This site is protected by reCAPTCHA and the Google
Terms of Service apply.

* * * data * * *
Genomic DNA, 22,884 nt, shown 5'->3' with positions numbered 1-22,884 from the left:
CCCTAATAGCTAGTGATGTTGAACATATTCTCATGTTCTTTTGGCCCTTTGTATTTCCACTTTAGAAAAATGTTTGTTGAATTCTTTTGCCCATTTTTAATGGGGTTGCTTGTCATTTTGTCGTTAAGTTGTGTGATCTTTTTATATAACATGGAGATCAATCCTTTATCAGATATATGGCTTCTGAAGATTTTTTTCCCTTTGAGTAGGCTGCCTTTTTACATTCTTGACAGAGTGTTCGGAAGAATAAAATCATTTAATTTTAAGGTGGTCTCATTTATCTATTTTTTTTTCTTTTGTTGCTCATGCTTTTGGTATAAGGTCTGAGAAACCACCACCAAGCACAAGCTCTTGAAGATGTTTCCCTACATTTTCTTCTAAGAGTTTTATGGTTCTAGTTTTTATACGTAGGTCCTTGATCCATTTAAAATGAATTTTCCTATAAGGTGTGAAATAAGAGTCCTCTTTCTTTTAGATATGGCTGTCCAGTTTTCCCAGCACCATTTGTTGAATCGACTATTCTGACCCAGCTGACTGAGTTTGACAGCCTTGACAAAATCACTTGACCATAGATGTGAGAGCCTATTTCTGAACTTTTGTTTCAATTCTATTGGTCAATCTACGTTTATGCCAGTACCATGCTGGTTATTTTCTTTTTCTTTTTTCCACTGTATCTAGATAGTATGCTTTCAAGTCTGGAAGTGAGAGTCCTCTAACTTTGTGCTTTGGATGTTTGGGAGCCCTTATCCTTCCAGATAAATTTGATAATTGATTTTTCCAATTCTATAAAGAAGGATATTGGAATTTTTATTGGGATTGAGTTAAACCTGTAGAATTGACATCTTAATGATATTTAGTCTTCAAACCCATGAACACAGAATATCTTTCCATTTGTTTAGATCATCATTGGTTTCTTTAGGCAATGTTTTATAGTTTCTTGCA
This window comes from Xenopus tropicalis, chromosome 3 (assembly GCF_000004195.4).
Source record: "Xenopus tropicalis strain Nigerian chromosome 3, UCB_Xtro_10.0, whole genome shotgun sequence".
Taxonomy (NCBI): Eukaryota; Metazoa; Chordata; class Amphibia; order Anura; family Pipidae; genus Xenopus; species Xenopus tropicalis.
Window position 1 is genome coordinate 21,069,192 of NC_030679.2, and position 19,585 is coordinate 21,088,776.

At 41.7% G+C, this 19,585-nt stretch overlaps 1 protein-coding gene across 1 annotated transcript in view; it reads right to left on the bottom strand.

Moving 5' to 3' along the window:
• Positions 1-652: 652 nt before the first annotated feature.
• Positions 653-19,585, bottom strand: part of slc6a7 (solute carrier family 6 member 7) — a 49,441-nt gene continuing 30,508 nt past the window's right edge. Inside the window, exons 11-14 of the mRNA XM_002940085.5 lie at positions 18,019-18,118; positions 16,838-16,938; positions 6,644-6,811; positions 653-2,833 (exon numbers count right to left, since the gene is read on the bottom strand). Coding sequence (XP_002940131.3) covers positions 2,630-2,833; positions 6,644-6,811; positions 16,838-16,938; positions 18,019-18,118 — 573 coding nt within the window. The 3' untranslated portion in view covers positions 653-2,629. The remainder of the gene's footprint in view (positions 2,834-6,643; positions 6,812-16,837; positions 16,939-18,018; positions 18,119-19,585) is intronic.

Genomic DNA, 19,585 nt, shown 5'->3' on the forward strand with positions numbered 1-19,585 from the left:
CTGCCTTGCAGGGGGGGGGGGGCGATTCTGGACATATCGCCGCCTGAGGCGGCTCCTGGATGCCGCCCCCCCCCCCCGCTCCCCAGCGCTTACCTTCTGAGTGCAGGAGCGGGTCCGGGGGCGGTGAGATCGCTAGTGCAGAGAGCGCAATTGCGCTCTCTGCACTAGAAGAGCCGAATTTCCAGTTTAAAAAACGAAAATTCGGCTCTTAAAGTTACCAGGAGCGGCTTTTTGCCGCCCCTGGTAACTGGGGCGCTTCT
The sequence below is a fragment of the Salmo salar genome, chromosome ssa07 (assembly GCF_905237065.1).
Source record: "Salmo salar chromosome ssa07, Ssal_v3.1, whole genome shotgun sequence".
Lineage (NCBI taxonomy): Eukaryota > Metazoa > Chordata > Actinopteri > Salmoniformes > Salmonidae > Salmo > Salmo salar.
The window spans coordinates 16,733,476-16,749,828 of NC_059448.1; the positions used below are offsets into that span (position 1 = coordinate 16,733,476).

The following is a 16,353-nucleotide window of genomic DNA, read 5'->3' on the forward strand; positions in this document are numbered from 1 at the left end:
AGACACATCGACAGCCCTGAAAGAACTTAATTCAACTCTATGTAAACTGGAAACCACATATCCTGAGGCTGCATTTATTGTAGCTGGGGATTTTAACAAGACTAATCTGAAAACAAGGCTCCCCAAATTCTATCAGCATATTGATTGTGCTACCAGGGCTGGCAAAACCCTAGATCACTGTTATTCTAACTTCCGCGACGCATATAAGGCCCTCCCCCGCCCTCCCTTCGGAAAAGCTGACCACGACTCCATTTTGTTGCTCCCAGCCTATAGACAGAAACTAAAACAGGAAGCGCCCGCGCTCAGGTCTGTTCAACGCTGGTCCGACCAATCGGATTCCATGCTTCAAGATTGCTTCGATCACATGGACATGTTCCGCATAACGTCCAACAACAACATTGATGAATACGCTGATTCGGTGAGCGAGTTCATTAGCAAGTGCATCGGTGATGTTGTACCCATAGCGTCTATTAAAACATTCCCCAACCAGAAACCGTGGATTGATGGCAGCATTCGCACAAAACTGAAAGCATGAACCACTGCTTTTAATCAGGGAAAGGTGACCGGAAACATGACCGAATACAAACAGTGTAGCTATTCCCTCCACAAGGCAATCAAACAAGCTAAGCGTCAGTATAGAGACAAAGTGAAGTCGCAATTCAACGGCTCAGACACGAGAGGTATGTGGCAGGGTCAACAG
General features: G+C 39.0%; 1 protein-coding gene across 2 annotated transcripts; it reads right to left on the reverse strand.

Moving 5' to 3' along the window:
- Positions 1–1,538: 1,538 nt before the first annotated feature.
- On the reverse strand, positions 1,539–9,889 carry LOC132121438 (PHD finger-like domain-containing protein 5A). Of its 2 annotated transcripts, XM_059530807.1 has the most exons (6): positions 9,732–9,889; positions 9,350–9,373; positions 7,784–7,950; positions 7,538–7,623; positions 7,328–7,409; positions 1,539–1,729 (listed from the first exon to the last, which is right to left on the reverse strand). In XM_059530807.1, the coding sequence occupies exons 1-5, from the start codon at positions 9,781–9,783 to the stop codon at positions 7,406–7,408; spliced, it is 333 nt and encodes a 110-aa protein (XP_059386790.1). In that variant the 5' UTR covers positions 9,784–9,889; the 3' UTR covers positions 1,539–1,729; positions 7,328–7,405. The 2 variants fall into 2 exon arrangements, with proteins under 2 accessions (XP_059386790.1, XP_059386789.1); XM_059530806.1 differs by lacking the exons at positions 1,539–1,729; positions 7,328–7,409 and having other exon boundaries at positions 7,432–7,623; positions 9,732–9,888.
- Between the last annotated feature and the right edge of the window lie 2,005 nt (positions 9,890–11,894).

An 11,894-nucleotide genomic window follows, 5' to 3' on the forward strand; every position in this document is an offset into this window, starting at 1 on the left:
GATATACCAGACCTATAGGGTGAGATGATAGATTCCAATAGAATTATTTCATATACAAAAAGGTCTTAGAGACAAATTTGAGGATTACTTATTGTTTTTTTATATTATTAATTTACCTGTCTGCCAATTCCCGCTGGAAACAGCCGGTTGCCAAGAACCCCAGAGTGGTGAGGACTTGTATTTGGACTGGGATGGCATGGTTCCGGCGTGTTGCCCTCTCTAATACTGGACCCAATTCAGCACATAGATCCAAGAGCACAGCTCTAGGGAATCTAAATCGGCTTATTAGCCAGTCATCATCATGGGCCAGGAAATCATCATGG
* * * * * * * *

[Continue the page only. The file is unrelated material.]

Milwaukee Mayor Tom Barrett this week unveiled a new plan for the city's proposed streetcar system that would build on $2.6 billion worth of downtown development.The new plan, which the mayor hopes will help advance the streetcar project, adds a line along the city's Lake Michigan lakefront to take advantage of nearby real estate developments and opportunities to expand on that development, according to a press release posted on the Milwaukee Streetcar website.In addition, the new proposal calls for using non-property tax dollars to add the lakefront line to the previously announced route and covers the potential costs of utility relocation.The plan, which relies on previously allocated federal dollars and tax incremental financing funds generated by new development near the route, would enable the streetcar operation to begin by 2018, the press release states."Milwaukee residents and businesses have demanded a transportation alternative to spur development and provide more options, something most other cities our size are building or already operating," said Barrett. "This starter system will — with future additions to other neighborhoods being planned — provide a modern, attractive way to get around Milwaukee, to and from residences, businesses, cultural institutions and entertainment destinations."The Milwaukee Common Council must approve the plan, which would use $54.9 million in federal funds already approved and $59 million from tax incremental financing.Barrett cited the $2.6 billion in completed downtown development from 2005 to 2014, the $980 million currently under construction and the nearly $1.3 billion in proposed downtown investment as a strong sign that Milwaukee needs and can support a streetcar starter system.Work on the project had been slowed due to state actions that drove up city costs with an "unprecedented requirement" that the city pay for private utility relocations, Barrett said. While the city Monday filed a court appeal of the state action and hopes to reverse the requirement, the new plan allows the city to fund the utility relocations if necessary, he said.